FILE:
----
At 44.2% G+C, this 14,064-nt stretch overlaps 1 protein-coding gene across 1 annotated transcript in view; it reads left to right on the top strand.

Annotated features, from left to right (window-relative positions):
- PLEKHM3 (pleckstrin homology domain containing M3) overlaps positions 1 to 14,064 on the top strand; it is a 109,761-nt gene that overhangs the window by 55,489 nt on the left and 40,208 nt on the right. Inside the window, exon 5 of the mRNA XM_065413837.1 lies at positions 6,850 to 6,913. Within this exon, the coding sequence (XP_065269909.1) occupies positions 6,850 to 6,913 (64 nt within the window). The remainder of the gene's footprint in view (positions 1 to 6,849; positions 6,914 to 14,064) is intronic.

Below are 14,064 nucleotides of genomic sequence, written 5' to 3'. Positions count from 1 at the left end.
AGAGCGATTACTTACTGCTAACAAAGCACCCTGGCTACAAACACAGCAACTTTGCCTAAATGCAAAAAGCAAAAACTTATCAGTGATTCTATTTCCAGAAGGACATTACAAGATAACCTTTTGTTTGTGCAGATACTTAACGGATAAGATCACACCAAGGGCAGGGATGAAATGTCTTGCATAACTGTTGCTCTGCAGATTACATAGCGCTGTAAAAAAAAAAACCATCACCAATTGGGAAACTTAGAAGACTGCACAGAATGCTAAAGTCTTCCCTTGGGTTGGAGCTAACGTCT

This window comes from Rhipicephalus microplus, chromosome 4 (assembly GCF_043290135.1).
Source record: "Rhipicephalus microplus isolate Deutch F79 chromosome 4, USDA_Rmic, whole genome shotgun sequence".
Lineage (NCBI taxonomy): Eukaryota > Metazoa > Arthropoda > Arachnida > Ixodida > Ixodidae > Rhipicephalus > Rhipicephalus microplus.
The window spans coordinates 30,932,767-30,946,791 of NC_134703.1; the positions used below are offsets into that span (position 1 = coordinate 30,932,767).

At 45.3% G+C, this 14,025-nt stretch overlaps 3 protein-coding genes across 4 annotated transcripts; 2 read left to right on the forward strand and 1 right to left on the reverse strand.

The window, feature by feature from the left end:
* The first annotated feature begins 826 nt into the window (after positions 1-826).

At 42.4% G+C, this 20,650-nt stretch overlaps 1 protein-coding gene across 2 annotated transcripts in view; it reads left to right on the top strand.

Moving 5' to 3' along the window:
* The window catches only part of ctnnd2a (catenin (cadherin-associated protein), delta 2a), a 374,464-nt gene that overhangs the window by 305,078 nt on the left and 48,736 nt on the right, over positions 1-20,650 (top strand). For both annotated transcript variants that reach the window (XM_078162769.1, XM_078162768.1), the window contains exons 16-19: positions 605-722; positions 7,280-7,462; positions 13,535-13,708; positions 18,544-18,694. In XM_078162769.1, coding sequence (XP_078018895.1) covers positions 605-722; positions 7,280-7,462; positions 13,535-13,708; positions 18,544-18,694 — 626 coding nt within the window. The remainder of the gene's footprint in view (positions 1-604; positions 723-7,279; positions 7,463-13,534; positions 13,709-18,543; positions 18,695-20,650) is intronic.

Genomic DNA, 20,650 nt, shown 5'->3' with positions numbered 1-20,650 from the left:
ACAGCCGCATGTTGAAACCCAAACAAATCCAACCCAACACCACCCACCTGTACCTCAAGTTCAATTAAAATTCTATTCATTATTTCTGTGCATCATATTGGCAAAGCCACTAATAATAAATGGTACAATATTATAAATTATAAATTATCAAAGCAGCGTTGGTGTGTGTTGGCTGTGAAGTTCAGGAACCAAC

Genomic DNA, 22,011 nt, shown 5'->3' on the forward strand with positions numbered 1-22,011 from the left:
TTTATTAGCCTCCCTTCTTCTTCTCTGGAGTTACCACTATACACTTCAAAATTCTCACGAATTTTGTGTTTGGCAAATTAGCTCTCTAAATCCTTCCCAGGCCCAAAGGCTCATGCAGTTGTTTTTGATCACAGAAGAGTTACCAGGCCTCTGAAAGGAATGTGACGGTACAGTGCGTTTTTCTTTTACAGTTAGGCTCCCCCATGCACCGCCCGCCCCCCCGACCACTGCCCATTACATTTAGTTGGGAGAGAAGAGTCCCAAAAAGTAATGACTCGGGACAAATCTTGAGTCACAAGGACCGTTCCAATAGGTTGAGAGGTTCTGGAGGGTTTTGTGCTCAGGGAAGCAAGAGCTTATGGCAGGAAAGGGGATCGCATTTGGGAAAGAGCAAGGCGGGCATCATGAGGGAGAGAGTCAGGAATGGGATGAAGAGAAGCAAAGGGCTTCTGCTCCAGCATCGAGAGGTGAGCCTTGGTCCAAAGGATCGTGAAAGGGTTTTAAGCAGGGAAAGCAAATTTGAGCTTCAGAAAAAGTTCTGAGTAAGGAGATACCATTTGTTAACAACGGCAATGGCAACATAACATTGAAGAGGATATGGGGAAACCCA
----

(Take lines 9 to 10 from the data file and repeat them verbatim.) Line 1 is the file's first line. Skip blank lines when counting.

The window spans coordinates 30,932,767-30,946,791 of NC_134703.1; the positions used below are offsets into that span (position 1 = coordinate 30,932,767).

At 45.3% G+C, this 14,025-nt stretch overlaps 3 protein-coding genes across 4 annotated transcripts; 2 read left to right on the forward strand and 1 right to left on the reverse strand.